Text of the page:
The new collective, international style is a product of work undertaken in common. All those who play a part in its development are the friends and comrades-in-arms of Objet.

The fever of construction, as we are experiencing it nowadays, is on such a general scale that work can be found for all. We are not founding any sects, we are not contenting ourselves with surrogates for the collective in the form of different trends and schools. We aim to coordinate the work of all those who are really anxious to work and do not wish to live merely on the investments of previous generations.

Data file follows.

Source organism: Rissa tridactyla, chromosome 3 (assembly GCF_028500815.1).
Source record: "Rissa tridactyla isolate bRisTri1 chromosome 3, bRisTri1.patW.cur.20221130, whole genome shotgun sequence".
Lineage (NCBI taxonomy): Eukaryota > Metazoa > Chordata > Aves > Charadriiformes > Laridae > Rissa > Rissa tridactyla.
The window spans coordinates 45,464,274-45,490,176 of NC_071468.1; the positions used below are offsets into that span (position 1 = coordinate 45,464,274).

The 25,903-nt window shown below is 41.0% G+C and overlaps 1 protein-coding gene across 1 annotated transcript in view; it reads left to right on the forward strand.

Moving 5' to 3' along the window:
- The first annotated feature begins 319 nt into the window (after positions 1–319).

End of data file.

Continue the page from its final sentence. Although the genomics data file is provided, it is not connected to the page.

Whoever is accustomed not to work but to passive enjoyment, who wishes only to consume and not to create, will find Objet paltry and insipid.

There will be no philosophical orientation in Objet, or any elegant frivolities. Objet is a matter-of-fact organ, a herald of technique, a price list for new “objects” and a sketch for objects that have not yet been made.

From the sultry gloom of a Russia that has been bled white and from a Europe grown fat and drowsy the battle cry rings out:

An end to all declarations and counterdeclarations!

Make “Objects.”

7 thoughts on “Not art but communism

  1. Pingback: Not art but communism | Ícaro e a Utopia Real

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  5. Pingback: El Lissitzky’s Soviet pavilion at the Pressa exhibition in Cologne, 1928 | The Charnel-House